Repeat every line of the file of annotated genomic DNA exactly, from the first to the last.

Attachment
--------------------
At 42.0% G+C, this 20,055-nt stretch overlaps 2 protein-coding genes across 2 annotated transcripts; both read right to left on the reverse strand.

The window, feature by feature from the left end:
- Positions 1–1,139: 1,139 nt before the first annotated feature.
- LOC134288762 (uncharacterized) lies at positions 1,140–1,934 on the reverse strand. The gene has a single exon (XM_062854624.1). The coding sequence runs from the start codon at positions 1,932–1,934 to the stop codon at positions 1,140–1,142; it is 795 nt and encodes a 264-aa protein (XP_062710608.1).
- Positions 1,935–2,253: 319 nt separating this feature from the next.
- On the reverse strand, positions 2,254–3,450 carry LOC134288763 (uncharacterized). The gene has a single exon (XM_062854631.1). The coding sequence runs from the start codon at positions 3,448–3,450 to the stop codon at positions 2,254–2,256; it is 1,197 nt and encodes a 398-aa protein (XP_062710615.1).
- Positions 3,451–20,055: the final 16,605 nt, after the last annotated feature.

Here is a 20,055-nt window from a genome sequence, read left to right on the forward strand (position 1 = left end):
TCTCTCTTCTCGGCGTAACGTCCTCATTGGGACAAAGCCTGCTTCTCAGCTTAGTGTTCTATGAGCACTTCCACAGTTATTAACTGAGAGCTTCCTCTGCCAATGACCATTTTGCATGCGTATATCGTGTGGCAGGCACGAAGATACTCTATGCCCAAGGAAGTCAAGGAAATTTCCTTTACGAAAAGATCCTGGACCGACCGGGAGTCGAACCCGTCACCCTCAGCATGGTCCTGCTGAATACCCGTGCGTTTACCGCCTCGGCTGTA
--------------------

At 42.0% G+C, this 20,055-nt stretch overlaps 2 protein-coding genes across 2 annotated transcripts; both read right to left on the reverse strand.

The window, feature by feature from the left end:
- Positions 1–1,139: 1,139 nt before the first annotated feature.
- LOC134288762 (uncharacterized) lies at positions 1,140–1,934 on the reverse strand. The gene has a single exon (XM_062854624.1). The coding sequence runs from the start codon at positions 1,932–1,934 to the stop codon at positions 1,140–1,142; it is 795 nt and encodes a 264-aa protein (XP_062710608.1).
- Positions 1,935–2,253: 319 nt separating this feature from the next.
- On the reverse strand, positions 2,254–3,450 carry LOC134288763 (uncharacterized). The gene has a single exon (XM_062854631.1). The coding sequence runs from the start codon at positions 3,448–3,450 to the stop codon at positions 2,254–2,256; it is 1,197 nt and encodes a 398-aa protein (XP_062710615.1).
- Positions 3,451–20,055: the final 16,605 nt, after the last annotated feature.

Here is a 20,055-nt window from a genome sequence, read left to right on the forward strand (position 1 = left end):
TCTCTCTTCTCGGCGTAACGTCCTCATTGGGACAAAGCCTGCTTCTCAGCTTAGTGTTCTATGAGCACTTCCACAGTTATTAACTGAGAGCTTCCTCTGCCAATGACCATTTTGCATGCGTATATCGTGTGGCAGGCACGAAGATACTCTATGCCCAAGGAAGTCAAGGAAATTTCCTTTACGAAAAGATCCTGGACCGACCGGGAGTCGAACCCGTCACCCTCAGCATGGTCCTGCTGAATACCCGTGCGTTTACCGCCTCGGCTGTA